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Call for investigation into electricity generators practices

Entrust calls on Commerce Commission to investigate potential restrictive trade practices and collusion by electricity generators

Entrust has called on the Commerce Commission to investigate Meridian, Genesis Energy, Mercury and Contact Energy’s arrangements to supply Tiwai Aluminium Smelter with artificially low-cost electricity at the expense of consumers across the country.

Entrust Chairman, William Cairns said he was very concerned to hear Contact’s chief executive, Dennis Barnes, advising the NZX recently that Tiwai Aluminium Smelter has paid $9 million less than Contact would have received from selling the electricity on the open market in the last financial year.

Tiwai has a contract for 572 megawatts of power with Meridian Energy, with Contact Energy subcontracting to provide 80 megawatts of that. The indications from Contact are that the contracted price only covers operating and fuel costs.

Contact advised the NZX the benefit of the arrangements “is the market-wide effect of the smelter staying”. In May 2018, Forsyth Barr broker Damian Foster said, when referring to the Tiwai arrangements, “This is clearly a positive for the market. It’s not just tightening up the market a little further, but should quash any lingering talk that NZAS is about to close.”

Mr Cairns said it was extremely concerning the incumbent generators were being so brazen in their comments about the impact these deals are having on the market, and appear to be working together to prevent a 14% over supply in electricity which would result in stronger competition and a reduction in electricity prices to all New Zealanders.

“Recently in the first Retail Pricing Enquiry report, it was identified that households are paying nearly 80% more for power than in 1990 and vulnerable customers are the ones most impacted. Yet this report did not mention anywhere the issue of the Tiwai smelter and the sweetheart deal that is effectively ripping off average New Zealanders.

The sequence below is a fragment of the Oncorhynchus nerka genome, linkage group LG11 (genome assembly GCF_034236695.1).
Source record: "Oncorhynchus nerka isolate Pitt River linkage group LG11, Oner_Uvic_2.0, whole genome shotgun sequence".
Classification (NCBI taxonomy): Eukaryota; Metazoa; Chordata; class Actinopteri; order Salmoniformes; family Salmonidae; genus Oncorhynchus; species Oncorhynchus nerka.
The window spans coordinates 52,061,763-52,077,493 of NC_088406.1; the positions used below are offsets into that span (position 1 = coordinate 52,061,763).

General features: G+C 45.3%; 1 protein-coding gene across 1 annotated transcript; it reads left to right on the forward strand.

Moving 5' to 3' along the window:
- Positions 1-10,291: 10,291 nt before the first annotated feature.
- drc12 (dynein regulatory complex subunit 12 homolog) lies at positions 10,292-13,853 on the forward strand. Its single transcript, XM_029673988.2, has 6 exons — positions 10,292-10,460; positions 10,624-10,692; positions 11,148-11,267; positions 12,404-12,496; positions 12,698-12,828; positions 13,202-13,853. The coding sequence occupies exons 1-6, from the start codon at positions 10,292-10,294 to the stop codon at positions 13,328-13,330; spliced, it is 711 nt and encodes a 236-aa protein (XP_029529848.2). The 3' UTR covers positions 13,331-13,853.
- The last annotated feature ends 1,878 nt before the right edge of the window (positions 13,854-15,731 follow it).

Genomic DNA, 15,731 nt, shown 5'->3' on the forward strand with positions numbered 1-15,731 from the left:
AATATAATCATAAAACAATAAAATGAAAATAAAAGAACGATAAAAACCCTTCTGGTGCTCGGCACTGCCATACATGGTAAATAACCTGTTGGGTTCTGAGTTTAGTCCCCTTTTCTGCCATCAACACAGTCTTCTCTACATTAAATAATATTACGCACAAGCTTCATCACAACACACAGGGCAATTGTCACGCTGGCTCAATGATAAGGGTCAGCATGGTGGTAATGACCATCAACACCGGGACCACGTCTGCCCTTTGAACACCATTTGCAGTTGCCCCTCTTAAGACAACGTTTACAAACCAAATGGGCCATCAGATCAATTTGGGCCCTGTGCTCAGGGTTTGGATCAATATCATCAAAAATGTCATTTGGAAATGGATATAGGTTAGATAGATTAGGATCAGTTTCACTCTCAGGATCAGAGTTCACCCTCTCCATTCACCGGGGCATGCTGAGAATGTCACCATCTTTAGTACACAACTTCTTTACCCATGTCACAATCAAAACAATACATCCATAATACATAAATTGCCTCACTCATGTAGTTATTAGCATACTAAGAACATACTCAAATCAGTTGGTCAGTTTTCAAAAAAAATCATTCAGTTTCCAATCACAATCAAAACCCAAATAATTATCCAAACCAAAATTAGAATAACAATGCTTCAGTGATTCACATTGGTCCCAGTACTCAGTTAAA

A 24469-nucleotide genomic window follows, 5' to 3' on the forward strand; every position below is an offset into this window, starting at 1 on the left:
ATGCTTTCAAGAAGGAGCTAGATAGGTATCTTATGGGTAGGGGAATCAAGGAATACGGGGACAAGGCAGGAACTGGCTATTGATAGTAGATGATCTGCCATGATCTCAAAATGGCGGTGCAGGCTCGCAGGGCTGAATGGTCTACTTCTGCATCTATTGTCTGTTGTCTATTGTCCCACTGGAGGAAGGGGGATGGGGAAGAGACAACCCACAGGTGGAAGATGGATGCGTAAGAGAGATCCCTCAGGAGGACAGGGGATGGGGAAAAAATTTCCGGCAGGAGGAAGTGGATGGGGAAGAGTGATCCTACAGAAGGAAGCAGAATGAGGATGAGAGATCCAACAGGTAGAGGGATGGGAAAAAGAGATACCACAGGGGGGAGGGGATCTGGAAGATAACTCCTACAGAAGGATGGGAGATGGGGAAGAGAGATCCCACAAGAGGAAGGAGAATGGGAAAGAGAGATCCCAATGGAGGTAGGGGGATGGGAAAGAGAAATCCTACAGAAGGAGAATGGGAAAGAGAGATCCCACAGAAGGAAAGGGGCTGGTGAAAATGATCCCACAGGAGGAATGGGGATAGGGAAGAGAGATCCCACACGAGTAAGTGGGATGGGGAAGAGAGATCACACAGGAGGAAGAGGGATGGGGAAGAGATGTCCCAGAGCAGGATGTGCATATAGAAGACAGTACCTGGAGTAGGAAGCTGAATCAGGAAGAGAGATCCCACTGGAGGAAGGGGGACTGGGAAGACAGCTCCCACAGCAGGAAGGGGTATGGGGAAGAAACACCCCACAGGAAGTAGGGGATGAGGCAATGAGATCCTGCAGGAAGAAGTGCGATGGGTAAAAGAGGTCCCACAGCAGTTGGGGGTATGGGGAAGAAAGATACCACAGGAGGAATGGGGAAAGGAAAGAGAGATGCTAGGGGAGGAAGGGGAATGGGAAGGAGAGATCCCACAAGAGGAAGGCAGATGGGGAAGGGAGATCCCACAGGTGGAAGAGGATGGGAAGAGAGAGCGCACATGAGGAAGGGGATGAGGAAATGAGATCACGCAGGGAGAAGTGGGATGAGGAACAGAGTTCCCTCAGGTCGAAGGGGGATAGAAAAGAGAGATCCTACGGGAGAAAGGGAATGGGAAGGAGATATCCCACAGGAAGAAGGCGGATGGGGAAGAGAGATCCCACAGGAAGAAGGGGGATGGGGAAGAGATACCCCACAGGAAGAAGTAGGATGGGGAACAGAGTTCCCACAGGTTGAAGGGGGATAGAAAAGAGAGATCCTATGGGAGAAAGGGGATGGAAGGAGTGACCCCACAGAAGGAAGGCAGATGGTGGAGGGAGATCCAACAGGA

”MBIE reported in August 2016 that total electricity demand would return to current levels until the late 2020’s if the smelter closed in 2018. In a 2013 Treasury report, it was said that such an exit “would lead to wholesale electricity prices roughly 10% lower than the reference scenario over the 2015-2030 period.

“Not only are residential customers missing out on cheaper, more affordable electricity supply, but businesses from Invercargill, to South Auckland, to Kaitaia could be benefiting from more competitive, lower cost, electricity. This would promote job growth and lower cost goods and services in all sectors and across all regions of the country.

“The undeniable effect of the arrangements has been to restrict supply of electricity available in the market and limit independent retail competition. A Commerce Commission investigation is needed to help clear up whether there has been collusion or other anti-competitive behaviour by the incumbent electricity generators.

“This is corporate welfare at its most cynical. Tiwai Aluminium Smelter gets a sweetheart deal and Contact and Meridian are able to keep electricity prices on the spot market artificially high, stifling competition.

“Consumers and businesses all over New Zealand should be benefiting from low cost generation prices, not just Tiwai.

“Tiwai Aluminium Smelter is 100% foreign-owned so the benefits of these subsidies are going straight off-shore at the expense of hard-working New Zealanders,” he said.


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